The economy was continuing to rebound as the new year began with many regions of the country reporting that retailers enjoyed a boost from a rush of last-minute holiday shopping, the Federal Reserve said Wednesday.
Even the nation’s beleaguered manufacturing sector showed further signs of life, and the central bank said reports from its 12 regional banks suggested the economic rebound that began in the second half of last year was gathering momentum in late December and early January. Housing and auto sales remaining strong amid scattered signs that manufacturers were beginning to rehire some of the 2.8 million workers laid off over the last three years.
“Reports from the Federal Reserve districts suggest that the nation’s economy has continued to improve since the last survey,” the Fed said in the report, called the Beige Book for the color of its cover.
The new survey will form the basis for discussion when central bank policy-makers hold their first meeting of 2004 on Jan. 27-28. Most analysts believe the Fed will continue to leave interest rates unchanged at a 45-year low of 1 percent for much of this year, hoping to provide a strong foundation for a sustained economic rebound in 2004.
In other reports Wednesday, the Labor Department said wholesale prices rose by 0.3 percent in December, reflecting higher costs for gasoline and other energy products, while the nation’s trade deficit shrank to $38 billion, the lowest level in a year, as exports rose and imports fell.
The news on inflation was even better after excluding the volatile food and energy sectors. The so-called core rate of inflation actually fell by 0.1 percent for the second month in a row, leaving the core rate of inflation up just 1 percent for the whole year.
It has been the absence of inflationary pressures that has allowed the Fed to focus on promoting growth with low interest rates rather than having to consider raising rates, which it often does at this stage of a recovery, in a preemptive strike against inflation.
The Fed’s regional survey said that regional sales were generally strong throughout the country, helped by a surge in the last two weeks of December.
The strongest sales were reported by the San Francisco region, which said retail spending was up considerably from a year ago. The Boston, Philadelphia, St. Louis and Kansas City districts also reported solid gains with most other districts noting at least modest increases from a year ago.
The strength in sales was led by gains in high-end products, according to reports from the New York, Philadelphia, Atlanta and San Francisco districts, while sales at discount stores were coming in below expectations.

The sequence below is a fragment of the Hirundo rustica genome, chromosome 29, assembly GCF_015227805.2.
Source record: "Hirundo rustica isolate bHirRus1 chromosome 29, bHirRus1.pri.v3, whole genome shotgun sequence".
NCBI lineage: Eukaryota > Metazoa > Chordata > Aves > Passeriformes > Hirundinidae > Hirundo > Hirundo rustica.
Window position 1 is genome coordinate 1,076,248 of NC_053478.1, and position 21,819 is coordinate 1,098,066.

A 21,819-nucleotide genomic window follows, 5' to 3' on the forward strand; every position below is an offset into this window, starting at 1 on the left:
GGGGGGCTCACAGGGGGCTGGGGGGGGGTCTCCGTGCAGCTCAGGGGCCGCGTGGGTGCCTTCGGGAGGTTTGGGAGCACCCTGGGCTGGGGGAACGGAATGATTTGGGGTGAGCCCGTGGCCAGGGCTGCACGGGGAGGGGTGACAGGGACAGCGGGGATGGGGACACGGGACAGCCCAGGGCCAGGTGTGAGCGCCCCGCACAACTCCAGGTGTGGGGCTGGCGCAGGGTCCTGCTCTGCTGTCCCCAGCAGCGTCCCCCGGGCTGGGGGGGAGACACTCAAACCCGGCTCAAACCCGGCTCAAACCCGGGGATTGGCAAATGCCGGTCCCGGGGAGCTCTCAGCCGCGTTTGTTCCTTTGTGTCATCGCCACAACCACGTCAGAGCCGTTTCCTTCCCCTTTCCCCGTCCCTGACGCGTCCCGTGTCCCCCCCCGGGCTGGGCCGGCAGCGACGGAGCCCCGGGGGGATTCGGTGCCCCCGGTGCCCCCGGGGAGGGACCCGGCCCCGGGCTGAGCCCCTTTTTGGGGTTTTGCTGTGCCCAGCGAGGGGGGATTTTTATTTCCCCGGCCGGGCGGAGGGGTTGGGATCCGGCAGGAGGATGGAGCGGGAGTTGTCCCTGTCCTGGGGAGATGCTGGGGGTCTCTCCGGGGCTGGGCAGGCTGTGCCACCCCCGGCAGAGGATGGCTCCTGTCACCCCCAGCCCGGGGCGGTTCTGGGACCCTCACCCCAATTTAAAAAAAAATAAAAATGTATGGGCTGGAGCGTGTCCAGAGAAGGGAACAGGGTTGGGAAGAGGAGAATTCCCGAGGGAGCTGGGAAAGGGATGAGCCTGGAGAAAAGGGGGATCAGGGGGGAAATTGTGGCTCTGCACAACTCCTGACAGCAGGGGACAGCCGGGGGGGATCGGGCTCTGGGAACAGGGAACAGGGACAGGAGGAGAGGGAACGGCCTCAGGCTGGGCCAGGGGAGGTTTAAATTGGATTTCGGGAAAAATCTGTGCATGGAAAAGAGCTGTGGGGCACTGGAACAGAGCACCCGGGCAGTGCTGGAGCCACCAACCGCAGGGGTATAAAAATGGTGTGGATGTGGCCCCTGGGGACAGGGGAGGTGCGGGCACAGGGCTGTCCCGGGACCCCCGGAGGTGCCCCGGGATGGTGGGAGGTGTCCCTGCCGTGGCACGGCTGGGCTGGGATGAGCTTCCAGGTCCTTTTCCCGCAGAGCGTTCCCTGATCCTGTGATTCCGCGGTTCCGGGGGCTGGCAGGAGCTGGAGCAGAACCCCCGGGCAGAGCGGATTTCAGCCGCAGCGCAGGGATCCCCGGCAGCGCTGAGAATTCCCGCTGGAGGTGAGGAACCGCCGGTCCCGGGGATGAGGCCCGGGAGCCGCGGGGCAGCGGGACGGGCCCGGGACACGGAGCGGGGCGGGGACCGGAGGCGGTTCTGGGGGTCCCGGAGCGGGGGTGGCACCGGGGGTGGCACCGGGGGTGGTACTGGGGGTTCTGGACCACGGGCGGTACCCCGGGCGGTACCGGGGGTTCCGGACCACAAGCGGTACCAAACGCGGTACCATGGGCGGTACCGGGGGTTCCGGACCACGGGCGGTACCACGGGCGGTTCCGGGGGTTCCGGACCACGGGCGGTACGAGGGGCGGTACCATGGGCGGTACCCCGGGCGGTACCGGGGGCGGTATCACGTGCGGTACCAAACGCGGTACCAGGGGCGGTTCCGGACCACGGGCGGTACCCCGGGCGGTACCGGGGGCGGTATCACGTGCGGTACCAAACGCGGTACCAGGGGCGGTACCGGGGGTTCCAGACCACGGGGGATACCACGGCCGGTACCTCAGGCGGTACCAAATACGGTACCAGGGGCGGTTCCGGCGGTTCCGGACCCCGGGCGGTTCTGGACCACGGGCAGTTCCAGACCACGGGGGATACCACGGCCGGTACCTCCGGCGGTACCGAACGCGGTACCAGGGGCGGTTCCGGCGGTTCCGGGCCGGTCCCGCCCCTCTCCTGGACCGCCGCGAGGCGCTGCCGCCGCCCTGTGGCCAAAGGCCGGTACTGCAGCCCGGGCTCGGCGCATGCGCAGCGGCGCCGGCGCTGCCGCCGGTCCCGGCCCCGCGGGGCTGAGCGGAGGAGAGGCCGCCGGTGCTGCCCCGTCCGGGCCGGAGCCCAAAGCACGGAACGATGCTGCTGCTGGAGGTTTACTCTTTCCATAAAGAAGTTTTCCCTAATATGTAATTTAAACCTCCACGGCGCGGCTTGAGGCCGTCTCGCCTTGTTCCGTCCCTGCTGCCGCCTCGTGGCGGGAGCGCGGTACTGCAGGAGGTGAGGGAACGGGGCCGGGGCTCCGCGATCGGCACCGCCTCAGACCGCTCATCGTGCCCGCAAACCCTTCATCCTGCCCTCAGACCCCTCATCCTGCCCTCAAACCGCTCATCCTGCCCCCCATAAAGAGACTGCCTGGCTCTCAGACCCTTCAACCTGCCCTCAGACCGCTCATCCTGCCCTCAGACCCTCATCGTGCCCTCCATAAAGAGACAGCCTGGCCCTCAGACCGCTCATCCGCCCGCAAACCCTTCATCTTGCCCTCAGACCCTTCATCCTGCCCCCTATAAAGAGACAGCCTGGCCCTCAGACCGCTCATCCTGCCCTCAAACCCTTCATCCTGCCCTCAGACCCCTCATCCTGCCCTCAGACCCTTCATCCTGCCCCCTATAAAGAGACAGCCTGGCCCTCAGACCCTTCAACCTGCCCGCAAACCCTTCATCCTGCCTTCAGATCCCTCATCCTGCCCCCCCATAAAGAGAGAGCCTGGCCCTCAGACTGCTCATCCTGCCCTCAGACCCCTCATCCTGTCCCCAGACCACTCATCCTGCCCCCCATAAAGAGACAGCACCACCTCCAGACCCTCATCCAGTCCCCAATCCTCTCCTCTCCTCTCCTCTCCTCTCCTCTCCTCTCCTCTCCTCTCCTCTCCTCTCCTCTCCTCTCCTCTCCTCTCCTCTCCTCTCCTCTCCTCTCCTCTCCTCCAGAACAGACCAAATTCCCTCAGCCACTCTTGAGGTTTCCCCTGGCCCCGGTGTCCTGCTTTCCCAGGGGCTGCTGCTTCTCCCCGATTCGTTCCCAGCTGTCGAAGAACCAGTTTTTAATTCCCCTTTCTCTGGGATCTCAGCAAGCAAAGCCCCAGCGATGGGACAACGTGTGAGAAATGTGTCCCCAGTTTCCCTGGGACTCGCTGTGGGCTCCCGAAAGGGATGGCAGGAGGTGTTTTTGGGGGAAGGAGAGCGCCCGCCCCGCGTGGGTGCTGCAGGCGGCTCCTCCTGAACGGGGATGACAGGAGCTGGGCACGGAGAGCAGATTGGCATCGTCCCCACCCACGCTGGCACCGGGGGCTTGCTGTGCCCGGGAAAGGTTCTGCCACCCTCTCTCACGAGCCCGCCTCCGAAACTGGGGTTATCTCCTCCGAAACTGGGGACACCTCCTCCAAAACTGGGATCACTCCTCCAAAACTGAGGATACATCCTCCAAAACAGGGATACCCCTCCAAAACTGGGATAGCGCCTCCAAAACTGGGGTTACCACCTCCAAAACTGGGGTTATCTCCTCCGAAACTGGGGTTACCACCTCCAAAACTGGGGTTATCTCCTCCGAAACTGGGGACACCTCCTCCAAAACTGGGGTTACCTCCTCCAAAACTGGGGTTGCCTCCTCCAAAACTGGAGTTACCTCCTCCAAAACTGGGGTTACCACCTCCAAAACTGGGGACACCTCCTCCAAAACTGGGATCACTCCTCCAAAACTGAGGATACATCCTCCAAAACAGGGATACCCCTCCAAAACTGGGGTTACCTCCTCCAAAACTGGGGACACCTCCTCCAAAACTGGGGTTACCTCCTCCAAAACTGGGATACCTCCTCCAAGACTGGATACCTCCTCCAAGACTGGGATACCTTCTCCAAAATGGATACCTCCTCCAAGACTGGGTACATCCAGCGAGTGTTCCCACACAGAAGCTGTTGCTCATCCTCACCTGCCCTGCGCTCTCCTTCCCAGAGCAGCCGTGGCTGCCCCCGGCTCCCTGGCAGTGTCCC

Nearly all Fed districts reported increases in manufacturing activity in December and several noted that factory employment edged up a bit as well. This upturn has yet to register on the national unemployment figures, with the Labor Department reporting last week that factories cut an additional 26,000 workers in December.
However, economists are hoping that various signs of a rebound in manufacturing will soon translate into significant gains in factory jobs, an expectation that the Fed survey found as well.
“Manufacturers across the country generally expect” better factory conditions in the months ahead, the survey reported, noting that manufacturers had plans to boost capital spending, especially to replace outdated computer equipment.
The survey noted that a case of mad cow disease in a herd in Washington state had resulted “in a great deal of uncertainty for cattle ranchers” with several districts reporting declines in cattle prices as a result of foreign bans on U.S. beef exports.
The 0.3 percent increase in the Producer Price Index, which measures price pressures before products reach consumers, followed a decline of 0.3 percent in November.
After three months of declines, energy prices were up 1.8 percent in December with gasoline prices spurting 5.1 percent.
For all of 2003, wholesale prices rose by 4 percent, the biggest annual gain since 1990, but economists said the better indicator of underlying price pressures was the much more modest 1 percent rise in the core rate of inflation.
Federal Reserve Chairman Alan Greenspan, in a speech Tuesday, said inflation remains subdued even as the dollar has fallen by roughly 25 percent against major foreign currencies since early 2002, a view held by many private economists as well.
“The U.S. PPI underscores lack of inflation pressure and keeps Fed tightening entirely off the radar screen,” said Sherry Cooper, chief economist at BMO Nesbitt Burns.